The most recent press releases about innovation >>>

Die letzten 5 Focus-News des innovations-reports im Überblick:

Im Focus: Can we see monkeys from space? Emerging technologies to map biodiversity

An international team of scientists has proposed a new multi-disciplinary approach in which an array of new technologies will allow us to map biodiversity and the risks that wildlife is facing at the scale of whole landscapes. The findings are published in Nature Ecology and Evolution. This international research is led by the Kunming Institute of Zoology from China, University of East Anglia, University of Leicester and the Leibniz Institute for Zoo and Wildlife Research.

Using a combination of satellite and ground data, the team proposes that it is now possible to map biodiversity with an accuracy that has not been previously...

Im Focus: Climate satellite: Tracking methane with robust laser technology

Heatwaves in the Arctic, longer periods of vegetation in Europe, severe floods in West Africa – starting in 2021, scientists want to explore the emissions of the greenhouse gas methane with the German-French satellite MERLIN. This is made possible by a new robust laser system of the Fraunhofer Institute for Laser Technology ILT in Aachen, which achieves unprecedented measurement accuracy.

Methane is primarily the result of the decomposition of organic matter. The gas has a 25 times greater warming potential than carbon dioxide, but is not as...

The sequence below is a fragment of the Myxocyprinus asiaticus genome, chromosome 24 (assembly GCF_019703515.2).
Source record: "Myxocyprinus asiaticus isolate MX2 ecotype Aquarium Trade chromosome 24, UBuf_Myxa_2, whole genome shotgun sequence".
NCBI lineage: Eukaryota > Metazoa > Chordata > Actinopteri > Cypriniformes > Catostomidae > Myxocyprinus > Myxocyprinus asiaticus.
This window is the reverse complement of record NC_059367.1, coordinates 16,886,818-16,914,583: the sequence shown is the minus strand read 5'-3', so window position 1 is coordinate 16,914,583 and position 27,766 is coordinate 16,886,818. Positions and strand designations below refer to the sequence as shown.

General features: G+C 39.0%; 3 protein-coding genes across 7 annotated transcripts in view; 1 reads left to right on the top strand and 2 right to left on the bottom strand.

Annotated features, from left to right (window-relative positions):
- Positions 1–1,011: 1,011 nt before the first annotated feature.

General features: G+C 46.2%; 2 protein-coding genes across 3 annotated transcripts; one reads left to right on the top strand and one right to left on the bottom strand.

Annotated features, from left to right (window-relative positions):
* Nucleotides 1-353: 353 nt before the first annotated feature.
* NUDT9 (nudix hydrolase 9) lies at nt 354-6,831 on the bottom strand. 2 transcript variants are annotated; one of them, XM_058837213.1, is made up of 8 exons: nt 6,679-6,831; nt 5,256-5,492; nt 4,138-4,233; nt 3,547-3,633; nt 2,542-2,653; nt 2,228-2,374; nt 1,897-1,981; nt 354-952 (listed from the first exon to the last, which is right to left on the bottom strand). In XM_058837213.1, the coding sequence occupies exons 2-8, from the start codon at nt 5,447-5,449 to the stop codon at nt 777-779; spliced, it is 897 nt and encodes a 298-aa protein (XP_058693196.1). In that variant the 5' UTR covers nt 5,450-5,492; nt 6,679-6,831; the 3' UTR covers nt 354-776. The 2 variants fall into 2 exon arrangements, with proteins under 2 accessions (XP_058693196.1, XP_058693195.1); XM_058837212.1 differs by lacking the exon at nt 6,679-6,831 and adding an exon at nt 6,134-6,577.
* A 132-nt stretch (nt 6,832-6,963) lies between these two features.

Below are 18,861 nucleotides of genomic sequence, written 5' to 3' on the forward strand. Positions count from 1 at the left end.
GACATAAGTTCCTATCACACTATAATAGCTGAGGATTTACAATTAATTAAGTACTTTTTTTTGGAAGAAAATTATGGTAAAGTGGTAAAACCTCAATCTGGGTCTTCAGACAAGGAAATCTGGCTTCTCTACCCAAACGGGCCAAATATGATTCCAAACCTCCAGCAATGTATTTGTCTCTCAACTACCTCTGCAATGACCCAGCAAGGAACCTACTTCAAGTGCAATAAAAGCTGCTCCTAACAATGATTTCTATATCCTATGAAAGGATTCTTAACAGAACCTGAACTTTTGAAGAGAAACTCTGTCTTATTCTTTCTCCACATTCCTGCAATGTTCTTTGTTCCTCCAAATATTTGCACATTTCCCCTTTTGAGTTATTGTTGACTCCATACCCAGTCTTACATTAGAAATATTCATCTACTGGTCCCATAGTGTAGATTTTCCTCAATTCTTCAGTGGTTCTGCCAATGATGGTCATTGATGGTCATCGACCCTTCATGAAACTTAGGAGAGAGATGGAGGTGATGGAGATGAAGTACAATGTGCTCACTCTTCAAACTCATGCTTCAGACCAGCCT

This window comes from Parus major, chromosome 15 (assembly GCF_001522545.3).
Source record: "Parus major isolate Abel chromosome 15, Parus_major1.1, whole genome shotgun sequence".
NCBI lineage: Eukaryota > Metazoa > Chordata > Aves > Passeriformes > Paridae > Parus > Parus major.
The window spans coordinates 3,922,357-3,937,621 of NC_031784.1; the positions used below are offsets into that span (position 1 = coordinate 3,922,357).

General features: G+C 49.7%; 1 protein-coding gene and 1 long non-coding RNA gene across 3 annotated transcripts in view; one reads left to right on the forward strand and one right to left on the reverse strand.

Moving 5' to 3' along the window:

Im Focus: How protons move through a fuel cell

Hydrogen is regarded as the energy source of the future: It is produced with solar power and can be used to generate heat and electricity in fuel cells. Empa researchers have now succeeded in decoding the movement of hydrogen ions in crystals – a key step towards more efficient energy conversion in the hydrogen industry of tomorrow.

As charge carriers, electrons and ions play the leading role in electrochemical energy storage devices and converters such as batteries and fuel cells. Proton...

Im Focus: A unique data centre for cosmological simulations

Scientists from the Excellence Cluster Universe at the Ludwig-Maximilians-Universität Munich have establised "Cosmowebportal", a unique data centre for cosmological simulations located at the Leibniz Supercomputing Centre (LRZ) of the Bavarian Academy of Sciences. The complete results of a series of large hydrodynamical cosmological simulations are available, with data volumes typically exceeding several hundred terabytes. Scientists worldwide can interactively explore these complex simulations via a web interface and directly access the results.

With current telescopes, scientists can observe our Universe’s galaxies and galaxy clusters and their distribution along an invisible cosmic web. From the...

Im Focus: Scientists develop molecular thermometer for contactless measurement using infrared light

Temperature measurements possible even on the smallest scale / Molecular ruby for use in material sciences, biology, and medicine

Chemists at Johannes Gutenberg University Mainz (JGU) in cooperation with researchers of the German Federal Institute for Materials Research and Testing (BAM)...

All Focus news of the innovation-report >>>

Anzeige

Anzeige

Event News

Plants are networkers

19.06.2017 | Event News

Digital Survival Training for Executives

13.06.2017 | Event News

Global Learning Council Summit 2017

13.06.2017 | Event News

 
Latest News

Study shines light on brain cells that coordinate movement

26.06.2017 | Life Sciences

Smooth propagation of spin waves using gold

26.06.2017 | Physics and Astronomy

Switchable DNA mini-machines store information

26.06.2017 | Information Technology

VideoLinks
B2B-VideoLinks
More VideoLinks >>>